In fact, lunch was what connected the two news pieces. The first story, which appeared in the Australian and was datelined May 19, carried the title "KEBAB MEAT RODENT A NEW SPECIES." The lead paragraph noted that "an odd-looking rodent, spotted in a food market in Laos where it was going to be turned into a kebab, has turned out to be not only a new species but also the first member of a new family of mammals to be identified in more than three decades." The rodent is known locally as kha-nyou, as well as rock rat. The article also stated that "the discovery was made by Robert Timmins, a member of the New York-based Wildlife Conservation Society (WCS), who spotted a dead rock rat as it was about to be grilled."
I thought of comedian Lewis Black's take on Europeans seeing North American fauna for the first time--"Holy &!@%, look at that! What the @!#% is that? [Pause.] Let's eat it."--and continued Web surfing. The next stop was the Onion, which calls itself "America's Finest News Source," despite, or because of, the fact that it simply makes its news up. I was thus startled to see the headline "NEW, DELICIOUS SPECIES DISCOVERED." The Onion story, datelined May 18 and written in flawless wire-service style, began, "Manaus, Brazil--An international team of scientists conducting research in the Amazon River Basin announced the discovery of a formerly unknown primate species" that was "an amazing biological find" and "tastes wonderful with a currant glaze."
Further research turned up the fact that the WCS had issued a press release about the kha-nyou on May 11 and that the Scientific American Web site actually mentioned the find on May 12. (Note to self: Holy &!@%, Scientific American has a Web site: www.sciam.com! Let's read it.) Did the Onion stoop to relying on real news for its ideas, basing its Brazilian primate, "informally known as the delicacy ape," on the kha-nyou?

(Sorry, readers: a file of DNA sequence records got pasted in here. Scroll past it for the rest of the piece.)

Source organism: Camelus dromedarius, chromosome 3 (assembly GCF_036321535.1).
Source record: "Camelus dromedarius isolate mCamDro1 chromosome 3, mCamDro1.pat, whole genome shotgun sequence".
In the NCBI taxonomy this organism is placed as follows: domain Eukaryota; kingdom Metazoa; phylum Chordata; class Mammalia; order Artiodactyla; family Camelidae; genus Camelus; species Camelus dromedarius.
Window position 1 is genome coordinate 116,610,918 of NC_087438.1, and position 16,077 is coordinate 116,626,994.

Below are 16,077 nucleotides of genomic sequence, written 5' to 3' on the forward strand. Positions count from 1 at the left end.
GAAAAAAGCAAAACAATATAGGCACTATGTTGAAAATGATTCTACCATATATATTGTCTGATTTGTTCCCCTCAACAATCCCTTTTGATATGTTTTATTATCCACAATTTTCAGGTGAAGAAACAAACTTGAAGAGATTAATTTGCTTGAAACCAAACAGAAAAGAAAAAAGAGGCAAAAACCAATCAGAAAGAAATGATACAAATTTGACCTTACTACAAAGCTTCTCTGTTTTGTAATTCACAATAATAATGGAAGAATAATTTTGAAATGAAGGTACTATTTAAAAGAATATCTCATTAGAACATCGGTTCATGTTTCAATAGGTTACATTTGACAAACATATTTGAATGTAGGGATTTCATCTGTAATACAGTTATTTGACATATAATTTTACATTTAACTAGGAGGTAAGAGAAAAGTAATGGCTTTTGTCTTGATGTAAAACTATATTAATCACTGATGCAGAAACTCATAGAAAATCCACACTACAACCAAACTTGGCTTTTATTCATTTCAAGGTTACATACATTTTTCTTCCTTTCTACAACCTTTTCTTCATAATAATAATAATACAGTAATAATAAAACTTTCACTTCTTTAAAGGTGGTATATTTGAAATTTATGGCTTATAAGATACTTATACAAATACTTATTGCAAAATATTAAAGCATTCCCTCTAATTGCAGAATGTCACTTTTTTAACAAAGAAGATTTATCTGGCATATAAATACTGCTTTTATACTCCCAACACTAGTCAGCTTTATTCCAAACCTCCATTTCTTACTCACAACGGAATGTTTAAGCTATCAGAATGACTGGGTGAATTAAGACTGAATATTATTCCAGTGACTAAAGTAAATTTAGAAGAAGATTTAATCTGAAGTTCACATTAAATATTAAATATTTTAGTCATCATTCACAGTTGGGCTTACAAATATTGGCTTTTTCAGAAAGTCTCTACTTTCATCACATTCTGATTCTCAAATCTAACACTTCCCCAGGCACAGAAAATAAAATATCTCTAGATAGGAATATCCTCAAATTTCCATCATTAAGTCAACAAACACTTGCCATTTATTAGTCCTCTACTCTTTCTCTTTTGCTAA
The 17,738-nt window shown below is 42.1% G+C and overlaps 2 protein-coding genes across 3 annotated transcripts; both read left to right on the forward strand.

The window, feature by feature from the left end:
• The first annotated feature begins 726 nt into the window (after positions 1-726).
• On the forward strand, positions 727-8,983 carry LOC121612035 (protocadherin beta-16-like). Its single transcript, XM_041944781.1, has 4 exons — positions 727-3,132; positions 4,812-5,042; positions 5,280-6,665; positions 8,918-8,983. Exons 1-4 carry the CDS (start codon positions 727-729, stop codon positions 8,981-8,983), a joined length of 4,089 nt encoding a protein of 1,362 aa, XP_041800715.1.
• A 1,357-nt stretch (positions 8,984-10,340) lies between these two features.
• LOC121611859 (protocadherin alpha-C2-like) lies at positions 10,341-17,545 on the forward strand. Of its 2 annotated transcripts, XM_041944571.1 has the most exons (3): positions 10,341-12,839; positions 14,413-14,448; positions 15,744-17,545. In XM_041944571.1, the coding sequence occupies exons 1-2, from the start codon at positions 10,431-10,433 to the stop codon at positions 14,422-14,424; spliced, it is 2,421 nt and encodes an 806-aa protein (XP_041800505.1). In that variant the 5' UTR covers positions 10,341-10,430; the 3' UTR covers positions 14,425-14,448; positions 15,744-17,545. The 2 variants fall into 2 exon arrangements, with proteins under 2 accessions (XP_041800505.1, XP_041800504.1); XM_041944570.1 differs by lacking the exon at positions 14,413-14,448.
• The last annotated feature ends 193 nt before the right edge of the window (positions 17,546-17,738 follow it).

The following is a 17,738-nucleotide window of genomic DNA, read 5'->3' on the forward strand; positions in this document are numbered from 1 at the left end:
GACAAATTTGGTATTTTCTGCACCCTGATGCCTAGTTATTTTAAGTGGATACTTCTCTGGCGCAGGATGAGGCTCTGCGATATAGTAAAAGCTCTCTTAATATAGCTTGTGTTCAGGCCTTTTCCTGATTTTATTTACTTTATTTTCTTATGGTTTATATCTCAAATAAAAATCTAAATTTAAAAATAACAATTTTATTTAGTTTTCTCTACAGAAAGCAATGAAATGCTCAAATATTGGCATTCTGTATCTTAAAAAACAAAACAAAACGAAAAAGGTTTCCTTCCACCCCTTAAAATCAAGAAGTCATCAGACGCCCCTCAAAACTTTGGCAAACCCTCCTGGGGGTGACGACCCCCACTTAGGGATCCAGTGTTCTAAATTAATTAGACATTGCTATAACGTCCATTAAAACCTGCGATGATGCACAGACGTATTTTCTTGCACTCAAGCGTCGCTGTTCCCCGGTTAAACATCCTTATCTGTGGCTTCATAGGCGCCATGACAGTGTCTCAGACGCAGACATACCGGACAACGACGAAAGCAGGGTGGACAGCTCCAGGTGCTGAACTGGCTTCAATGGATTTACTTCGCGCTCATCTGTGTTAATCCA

Answering this question was going to require true investigative journalism (which stinks because it really is work). A call to the Onion revealed that they had come up with the delicacy ape piece well before the kha-nyou news broke and that the timing of publication was purely coincidental. "But we could make up a story if you want us to," my source there said, in finest Onion fashion.
I next called Robert Timmins at his home in Madison, Wis., and found out that he had in fact beaten the Onion by years--he first spotted the kha-nyou in 1996. "It was very early, just after dawn," he recalled. "I was at a fresh food market, where everybody brings in their vegetables from farms, animals from the forest, fish from the river." The kha-nyou was for sale next to some vegetables. "I knew immediately it was something I had never seen before," Timmins said.
It took two years to get specimens out of Laos and another seven for Paulina Jenkins of London's Natural History Museum and C. William Kilpatrick of the University of Vermont to do a complete scientific analysis of the creature and prepare a long, detailed paper for publication in the journal Systematics and Biodiversity. (Taxonomy is really work.)
They gave the kha-nyou the Latin name Laonastes aenigmamus, in the new family Laonastidae. Laonastes translates to "inhabitant of the rocks of Laos." Aenigmamus means "riddle mouse," which "alludes to the enigmatic taxonomic position of this rodent," the journal article explains. Is it closest to the mole rats, or porcupines, or even chinchillas? That's unclear. Where would the kha-nyou itself prefer to be located? Just not next to the vegetables, thank you.